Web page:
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Fairtrade cotton: what’s the difference?

Social and environmental costs of Fairtrade cotton farming are five times lower
Fairtrade cotton

The Fairtrade Foundation has created a new tool to help fashion brands improve the transparency of their cotton sourcing and deepen their understanding of social and environmental responsibilities.

Threats to farmers

Unless cotton is farmed sustainably, its production leaves a heavy environmental and social toll that will affect its long term viability, the Fairtrade Foundation warns.

Farmers face multiple long-term threats, including climate change, food security, biotechnology, the circular economy and ‘fast fashion’ – trends that are combining to create both risks and opportunities for the cotton industry.

The charity said fashion brands that rely on cotton now have a real opportunity to make informed strategic decisions that will help create a more resilient business that’s accountable for its environmental and social impacts.

Identifying trade-offs

The study measured the environmental and social impacts on rural households in India, one of the world’s largest producers of cotton.

The valuation tool translates environmental and social values into the language of business and economics. It converts impacts and dependencies into costs and benefits expressed in monetary terms so companies can identify trade-offs.

The study found that the combined social and environmental costs of Fairtrade cotton farming are five times lower than those of conventional cotton farming.

Data show that the impacts of Fairtrade farming methods were 97% lower for the social elements and 31% lower for environmental components studied.

Higher income – lower social costs

The most significant social advantage for Fairtrade farmers was that they have more income. The research compared community benefits from Fairtrade Premiums, fair wages, income for farmers, engagement of unacceptable labour practices such as child labour and the social cost of overtime.

It revealed that Fairtrade cotton farmers tend to have lower social costs and higher social benefits such as fairer wages and investment in local schools.

‘Cotton is an integral part of our lives, from the sheets on our beds to the identity we project through the clothes we wear. Not only that, but cotton also provides livelihoods for millions across the globe.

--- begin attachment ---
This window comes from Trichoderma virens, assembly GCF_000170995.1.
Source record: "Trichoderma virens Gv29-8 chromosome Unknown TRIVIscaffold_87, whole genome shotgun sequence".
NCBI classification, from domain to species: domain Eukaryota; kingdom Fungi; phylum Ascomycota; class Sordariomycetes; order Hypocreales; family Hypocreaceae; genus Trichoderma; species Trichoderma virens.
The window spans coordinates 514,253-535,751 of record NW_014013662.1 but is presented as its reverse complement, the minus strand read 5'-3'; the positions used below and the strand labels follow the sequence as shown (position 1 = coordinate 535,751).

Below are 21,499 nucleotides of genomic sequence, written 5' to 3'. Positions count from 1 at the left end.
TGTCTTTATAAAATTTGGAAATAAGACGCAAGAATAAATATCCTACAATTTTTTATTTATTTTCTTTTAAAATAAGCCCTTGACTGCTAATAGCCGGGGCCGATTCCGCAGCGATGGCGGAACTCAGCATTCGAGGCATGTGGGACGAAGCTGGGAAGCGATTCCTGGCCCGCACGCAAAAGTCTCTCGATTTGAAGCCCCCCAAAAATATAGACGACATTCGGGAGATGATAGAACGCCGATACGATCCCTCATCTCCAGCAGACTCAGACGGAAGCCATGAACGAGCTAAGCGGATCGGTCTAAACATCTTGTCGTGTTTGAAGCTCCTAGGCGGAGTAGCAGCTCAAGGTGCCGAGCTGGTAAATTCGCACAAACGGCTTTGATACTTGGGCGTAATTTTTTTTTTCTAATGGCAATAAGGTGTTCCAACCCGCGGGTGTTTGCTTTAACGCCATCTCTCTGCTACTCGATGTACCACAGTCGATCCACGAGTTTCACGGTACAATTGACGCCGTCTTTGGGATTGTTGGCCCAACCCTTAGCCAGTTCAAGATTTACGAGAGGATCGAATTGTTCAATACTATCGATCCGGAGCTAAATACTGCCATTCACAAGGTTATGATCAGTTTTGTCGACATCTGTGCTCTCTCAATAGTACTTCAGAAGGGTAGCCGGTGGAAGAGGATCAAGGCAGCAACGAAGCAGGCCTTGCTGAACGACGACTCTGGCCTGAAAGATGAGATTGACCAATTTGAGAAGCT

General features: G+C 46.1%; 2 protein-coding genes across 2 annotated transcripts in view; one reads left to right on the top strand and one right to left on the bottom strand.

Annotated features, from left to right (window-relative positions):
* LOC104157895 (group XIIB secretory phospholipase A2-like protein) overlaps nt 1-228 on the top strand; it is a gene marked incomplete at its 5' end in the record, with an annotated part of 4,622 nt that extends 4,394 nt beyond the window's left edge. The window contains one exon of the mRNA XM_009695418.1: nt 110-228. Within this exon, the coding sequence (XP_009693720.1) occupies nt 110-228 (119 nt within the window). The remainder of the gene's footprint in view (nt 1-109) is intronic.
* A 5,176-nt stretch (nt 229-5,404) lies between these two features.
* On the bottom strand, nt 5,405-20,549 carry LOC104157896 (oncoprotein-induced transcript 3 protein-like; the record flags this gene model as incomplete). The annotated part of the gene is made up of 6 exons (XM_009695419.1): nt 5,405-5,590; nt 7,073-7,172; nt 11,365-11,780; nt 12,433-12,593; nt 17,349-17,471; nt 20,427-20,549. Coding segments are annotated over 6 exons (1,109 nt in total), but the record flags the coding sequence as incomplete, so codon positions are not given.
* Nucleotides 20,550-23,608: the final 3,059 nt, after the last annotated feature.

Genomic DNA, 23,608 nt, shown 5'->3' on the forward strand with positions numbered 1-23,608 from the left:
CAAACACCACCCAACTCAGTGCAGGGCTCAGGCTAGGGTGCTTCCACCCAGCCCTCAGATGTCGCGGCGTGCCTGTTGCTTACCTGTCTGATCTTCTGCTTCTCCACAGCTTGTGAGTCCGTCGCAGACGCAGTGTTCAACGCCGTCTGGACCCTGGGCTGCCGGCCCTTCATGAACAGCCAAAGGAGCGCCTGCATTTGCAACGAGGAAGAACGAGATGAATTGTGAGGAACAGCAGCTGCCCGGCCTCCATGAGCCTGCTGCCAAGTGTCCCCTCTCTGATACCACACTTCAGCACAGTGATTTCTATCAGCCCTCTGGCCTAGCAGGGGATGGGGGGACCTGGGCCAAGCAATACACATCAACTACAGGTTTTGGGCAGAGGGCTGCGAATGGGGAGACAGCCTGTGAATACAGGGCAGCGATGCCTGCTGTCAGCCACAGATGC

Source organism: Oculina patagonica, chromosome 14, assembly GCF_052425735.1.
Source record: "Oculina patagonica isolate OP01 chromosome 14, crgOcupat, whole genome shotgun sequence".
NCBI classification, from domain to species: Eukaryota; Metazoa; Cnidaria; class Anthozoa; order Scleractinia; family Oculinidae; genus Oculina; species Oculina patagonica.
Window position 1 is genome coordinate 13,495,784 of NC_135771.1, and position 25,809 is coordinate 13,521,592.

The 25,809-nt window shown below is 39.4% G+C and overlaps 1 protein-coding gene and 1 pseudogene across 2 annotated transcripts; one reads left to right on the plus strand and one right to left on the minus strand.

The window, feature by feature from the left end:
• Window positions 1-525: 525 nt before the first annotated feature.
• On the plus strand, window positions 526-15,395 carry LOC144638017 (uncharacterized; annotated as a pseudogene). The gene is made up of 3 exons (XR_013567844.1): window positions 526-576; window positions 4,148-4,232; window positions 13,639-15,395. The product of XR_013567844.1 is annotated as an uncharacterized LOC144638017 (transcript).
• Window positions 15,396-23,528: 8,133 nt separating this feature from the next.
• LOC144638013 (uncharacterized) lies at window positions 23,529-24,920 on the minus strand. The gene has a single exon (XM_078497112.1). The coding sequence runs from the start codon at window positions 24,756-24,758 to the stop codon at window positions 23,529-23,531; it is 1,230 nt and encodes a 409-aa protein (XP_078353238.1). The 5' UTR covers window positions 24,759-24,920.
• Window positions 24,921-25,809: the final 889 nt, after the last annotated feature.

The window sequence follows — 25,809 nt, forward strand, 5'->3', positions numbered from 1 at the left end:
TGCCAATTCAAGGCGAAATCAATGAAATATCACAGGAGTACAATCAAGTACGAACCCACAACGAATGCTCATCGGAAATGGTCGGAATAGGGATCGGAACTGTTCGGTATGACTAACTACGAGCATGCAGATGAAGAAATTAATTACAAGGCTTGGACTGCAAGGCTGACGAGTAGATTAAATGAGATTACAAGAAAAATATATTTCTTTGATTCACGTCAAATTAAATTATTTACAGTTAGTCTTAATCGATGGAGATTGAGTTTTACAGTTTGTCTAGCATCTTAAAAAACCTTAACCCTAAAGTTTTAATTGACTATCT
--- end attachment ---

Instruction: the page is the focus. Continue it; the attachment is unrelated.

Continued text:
‘But there is a strong cost for people and planet with cultivating the cotton that goes into our clothes, and our study shows that is markedly higher for conventional cotton farming.

‘This research illustrates how Fairtrade empowers farmers to decide their own future, is better for their communities and has a substantially lower footprint than conventional cotton.’

Cotton manager at the Fairtrade Foundation

Fairtrade in cotton

The Fairtrade Minimum Price protects against volatile market prices, and the Fairtrade Premium can be used for strategic investment, such as fertilisers, pesticides, fuel, yield and quality, plus community investment in essential infrastructure, including healthcare, education and clean water.

Fairtrade cotton farmers get access to export markets, training and advice on building capacity through environmentally friendly and long-term sustainable practices.

In 2016, UK retail sales of Fairtrade certified products exceeded £1.65 billion. Volume growth also increased, meaning that an estimated financial premium totalling around £30 million will go to farmers and producers across Africa, Asia, Latin America and the Caribbean to allow them to continue delivering improvements for themselves and their communities.

Click here for the Fairtrade Foundation’s advice on buying Fairtrade cotton.

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